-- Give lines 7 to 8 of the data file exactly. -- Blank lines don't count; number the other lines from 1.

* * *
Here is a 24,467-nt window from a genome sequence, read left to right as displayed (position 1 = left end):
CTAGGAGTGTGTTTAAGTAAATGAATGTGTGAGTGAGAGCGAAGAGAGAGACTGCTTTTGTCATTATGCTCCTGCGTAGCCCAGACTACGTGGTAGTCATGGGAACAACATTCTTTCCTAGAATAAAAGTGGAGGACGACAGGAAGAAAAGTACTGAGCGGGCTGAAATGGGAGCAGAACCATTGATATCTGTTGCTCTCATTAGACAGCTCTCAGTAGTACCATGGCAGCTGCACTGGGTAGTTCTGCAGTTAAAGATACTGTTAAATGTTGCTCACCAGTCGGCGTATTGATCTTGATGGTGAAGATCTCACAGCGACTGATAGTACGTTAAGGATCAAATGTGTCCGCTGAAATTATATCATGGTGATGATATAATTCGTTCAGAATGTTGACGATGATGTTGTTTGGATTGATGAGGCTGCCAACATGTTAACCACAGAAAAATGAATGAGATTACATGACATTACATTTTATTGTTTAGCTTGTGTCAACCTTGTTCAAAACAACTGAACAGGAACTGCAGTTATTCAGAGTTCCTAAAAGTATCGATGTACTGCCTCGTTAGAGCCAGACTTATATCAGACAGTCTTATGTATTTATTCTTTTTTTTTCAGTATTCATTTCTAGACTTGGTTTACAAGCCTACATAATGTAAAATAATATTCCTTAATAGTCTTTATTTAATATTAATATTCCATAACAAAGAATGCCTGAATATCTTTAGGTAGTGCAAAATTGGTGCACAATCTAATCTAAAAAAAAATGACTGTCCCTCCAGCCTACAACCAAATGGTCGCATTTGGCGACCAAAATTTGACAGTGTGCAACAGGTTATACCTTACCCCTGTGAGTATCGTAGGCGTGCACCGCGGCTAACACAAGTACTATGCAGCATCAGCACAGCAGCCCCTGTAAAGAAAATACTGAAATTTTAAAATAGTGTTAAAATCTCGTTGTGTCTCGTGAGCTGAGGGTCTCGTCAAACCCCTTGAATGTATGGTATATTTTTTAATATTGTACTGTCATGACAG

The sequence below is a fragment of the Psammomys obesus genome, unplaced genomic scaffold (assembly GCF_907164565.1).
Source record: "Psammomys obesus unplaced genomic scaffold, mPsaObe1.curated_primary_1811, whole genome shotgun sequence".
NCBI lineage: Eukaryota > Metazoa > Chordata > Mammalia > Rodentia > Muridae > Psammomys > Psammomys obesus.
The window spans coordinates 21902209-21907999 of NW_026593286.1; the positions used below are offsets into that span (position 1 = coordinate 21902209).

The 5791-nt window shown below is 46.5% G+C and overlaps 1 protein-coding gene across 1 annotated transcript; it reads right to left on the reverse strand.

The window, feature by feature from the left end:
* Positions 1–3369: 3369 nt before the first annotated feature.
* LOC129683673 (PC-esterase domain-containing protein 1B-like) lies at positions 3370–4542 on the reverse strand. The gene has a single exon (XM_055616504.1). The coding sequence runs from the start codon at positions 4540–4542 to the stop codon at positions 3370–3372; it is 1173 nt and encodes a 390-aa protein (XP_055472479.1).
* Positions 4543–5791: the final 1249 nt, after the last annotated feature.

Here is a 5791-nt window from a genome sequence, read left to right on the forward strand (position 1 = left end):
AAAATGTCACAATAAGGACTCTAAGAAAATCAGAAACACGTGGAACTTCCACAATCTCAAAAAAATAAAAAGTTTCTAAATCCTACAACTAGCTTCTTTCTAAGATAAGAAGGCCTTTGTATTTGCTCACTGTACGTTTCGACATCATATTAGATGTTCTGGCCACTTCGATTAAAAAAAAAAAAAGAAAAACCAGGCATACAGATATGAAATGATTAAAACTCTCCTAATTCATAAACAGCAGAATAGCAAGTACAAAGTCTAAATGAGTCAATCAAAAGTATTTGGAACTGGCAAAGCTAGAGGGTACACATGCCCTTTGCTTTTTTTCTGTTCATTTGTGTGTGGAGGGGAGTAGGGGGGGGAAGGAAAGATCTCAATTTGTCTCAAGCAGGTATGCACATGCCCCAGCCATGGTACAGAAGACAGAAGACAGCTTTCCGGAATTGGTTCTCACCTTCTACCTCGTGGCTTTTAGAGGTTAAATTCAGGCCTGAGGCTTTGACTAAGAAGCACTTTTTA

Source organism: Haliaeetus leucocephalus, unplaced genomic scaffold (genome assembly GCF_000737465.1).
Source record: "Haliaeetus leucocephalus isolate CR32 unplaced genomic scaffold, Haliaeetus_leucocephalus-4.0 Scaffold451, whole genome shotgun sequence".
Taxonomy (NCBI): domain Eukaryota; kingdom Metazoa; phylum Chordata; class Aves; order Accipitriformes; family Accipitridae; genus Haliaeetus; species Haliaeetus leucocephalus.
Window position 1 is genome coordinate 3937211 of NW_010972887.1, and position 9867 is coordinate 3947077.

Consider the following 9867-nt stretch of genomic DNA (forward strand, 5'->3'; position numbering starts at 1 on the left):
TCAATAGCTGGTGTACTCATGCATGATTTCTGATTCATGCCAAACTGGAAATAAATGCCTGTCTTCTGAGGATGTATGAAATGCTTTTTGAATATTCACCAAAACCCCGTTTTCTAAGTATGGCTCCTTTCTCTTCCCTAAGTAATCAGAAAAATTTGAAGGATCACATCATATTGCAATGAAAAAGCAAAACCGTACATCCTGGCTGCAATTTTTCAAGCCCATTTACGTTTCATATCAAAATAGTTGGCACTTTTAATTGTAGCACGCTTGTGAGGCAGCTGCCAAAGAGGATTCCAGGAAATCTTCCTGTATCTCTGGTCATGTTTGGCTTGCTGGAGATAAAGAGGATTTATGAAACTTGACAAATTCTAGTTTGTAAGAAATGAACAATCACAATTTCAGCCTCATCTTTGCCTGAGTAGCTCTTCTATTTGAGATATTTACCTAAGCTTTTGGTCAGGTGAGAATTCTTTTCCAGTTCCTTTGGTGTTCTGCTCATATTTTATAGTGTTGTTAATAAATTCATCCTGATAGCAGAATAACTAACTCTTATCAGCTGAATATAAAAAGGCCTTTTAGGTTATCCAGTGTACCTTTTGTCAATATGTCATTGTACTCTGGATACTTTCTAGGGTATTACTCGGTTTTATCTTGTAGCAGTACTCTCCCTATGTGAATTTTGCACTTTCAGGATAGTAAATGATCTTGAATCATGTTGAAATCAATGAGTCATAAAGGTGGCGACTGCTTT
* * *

The 5791-nt window shown below is 46.5% G+C and overlaps 1 protein-coding gene across 1 annotated transcript; it reads right to left on the reverse strand.

The window, feature by feature from the left end: